Global Affairs

Spectre of Red Revolution haunts Russia to this day

How the Bolshevik Revolution unfolded 100 years ago shows there is nothing inevitable about ruptures in history


LONDON • Had the Soviet Union still existed, tomorrow would have been its grandest moment, the day in which the self-proclaimed "Workers' State" would have celebrated with huge military parades and "popular demonstrations" the 100th anniversary of the Bolshevik Revolution which heralded the birth of the world's first communist state.

As it happens, Russia is holding this week both a grand military display and a lot of other festivities. Yet none of these is directly connected to that "Great Red Revolution" a century ago; instead, the festivities in Moscow are designed to mark National Unity Day, a holiday which Russian President Vladimir Putin invented out of nowhere a few years ago, precisely in order to divert the attention of ordinary Russians from that old communist takeover.

Few anniversaries illustrate Russia's historic predicament better than this episode; this is a country desperate to forget its bloody past, yet somehow never able to do so. But then, neither has the rest of the world. For although nobody who was alive a century ago is still with us today, the Bolshevik Revolution which unfolded in November 1917 still haunts us to this day.

Counterfactual history - the attempt to guess what might have happened if things turned out differently - is a popular pastime. But ultimately, this is an intellectual game rather than a science.

Still, history counterfactuals do serve a scientific purpose: they help us measure the sheer magnitude of a past event. And judging by this yardstick, there is no question that the "Red Revolution" of a century ago was of monumental significance, a historic rupture which literally "shook the world", as John Reed, the American journalist who wrote the first Western eyewitness account of that event, rightly named it.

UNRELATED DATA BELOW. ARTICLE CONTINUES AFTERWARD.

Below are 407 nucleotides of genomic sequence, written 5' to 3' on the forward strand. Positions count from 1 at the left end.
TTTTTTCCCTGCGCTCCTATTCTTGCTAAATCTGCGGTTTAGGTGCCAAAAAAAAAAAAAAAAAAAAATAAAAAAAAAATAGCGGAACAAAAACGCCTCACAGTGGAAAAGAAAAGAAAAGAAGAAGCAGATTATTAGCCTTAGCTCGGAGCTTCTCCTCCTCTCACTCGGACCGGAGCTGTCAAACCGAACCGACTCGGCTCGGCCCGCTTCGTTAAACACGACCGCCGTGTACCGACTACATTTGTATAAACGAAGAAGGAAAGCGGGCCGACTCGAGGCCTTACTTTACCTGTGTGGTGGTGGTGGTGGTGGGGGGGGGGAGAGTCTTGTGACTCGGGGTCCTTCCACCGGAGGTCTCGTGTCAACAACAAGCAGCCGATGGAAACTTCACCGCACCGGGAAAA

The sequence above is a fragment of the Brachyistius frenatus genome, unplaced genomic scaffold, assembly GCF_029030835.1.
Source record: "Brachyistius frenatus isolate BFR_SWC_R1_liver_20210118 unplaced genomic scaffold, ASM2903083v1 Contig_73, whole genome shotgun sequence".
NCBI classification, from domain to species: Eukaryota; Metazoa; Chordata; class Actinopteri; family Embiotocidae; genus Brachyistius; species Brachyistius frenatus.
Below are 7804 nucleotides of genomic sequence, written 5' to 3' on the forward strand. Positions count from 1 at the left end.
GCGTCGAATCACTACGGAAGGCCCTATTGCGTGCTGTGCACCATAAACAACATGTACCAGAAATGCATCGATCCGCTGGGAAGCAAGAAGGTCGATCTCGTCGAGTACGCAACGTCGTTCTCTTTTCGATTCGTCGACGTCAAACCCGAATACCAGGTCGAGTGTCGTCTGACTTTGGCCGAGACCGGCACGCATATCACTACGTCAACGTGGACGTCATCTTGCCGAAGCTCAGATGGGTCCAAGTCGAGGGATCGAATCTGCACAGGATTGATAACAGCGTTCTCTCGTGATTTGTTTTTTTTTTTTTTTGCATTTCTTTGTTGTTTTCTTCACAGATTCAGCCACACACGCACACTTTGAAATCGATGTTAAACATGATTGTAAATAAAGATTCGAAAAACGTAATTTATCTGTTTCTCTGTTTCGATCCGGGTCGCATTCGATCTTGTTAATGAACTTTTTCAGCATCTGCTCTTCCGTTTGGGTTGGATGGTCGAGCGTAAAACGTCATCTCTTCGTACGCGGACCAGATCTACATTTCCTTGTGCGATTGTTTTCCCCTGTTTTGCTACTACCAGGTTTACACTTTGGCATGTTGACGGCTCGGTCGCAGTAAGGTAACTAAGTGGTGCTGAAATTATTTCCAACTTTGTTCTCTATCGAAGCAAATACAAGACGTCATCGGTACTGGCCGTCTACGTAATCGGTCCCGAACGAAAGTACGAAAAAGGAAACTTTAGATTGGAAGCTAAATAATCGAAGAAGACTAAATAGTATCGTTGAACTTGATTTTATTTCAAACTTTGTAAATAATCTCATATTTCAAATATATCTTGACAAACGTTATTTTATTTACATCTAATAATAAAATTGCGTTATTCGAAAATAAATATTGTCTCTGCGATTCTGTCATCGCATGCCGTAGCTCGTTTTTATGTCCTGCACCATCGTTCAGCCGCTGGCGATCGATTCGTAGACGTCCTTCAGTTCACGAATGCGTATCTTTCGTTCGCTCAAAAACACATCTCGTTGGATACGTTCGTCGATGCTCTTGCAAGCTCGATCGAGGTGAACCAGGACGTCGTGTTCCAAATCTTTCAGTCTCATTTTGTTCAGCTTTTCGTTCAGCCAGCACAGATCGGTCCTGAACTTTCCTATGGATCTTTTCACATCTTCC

Without that revolution, it is possible that World War I would have ended differently, and World War II would have never happened. Without that Red Revolution, it is likely that we would not have had the Cold War, that China would not have turned communist, North Korea would not have existed, and Europe would have been a very different continent.

And without that November revolution, it is certain that tens of millions of ordinary human beings would have not ended their lives starved, shot or confined to other indescribable forms of torture, either because they dared hope for a different existence, or sometimes for no reason at all apart from the fact that some Soviet communist official had an officially imposed daily quota of executions to fulfil.


But there are many other conclusions which can be drawn from that episode, with greater benefit to the handling of similar episodes today.

The first is that there is nothing inevitable about the eruption of a revolution, and no predictable pattern either. The weaknesses and vulnerabilities of the Russian state and the inability or unwillingness of its emperors to implement real reform have been obvious since at least the early 19th century, if not earlier.

Counterfactual history - the attempt to guess what might have happened if things turned out differently - is a popular pastime. But ultimately, this is an intellectual game rather than a science.

Still, history counterfactuals do serve a scientific purpose: they help us measure the sheer magnitude of a past event.

Yet somehow, the ramshackle Russian empire continued to stagger on, and most of those who went on to overthrow the imperial regime assumed that Russia would continue to do so for much longer. A mere seven weeks before he ended up in Russia at the head of the revolution, Vladimir Ilyich Lenin, the founder of the Soviet Union, told a dejected gathering of socialists in Switzerland - where he was living as a refugee from the empire's secret agents - that "old people like me won't see the coming of the revolution; you, the younger ones, may do so".

Why revolutions erupt at particular moments is always something easily explainable after the event, but neither preordained nor inevitable; Lenin's own Soviet Union went out of existence in a similarly sudden and surprising puff of smoke in 1991, with no warning.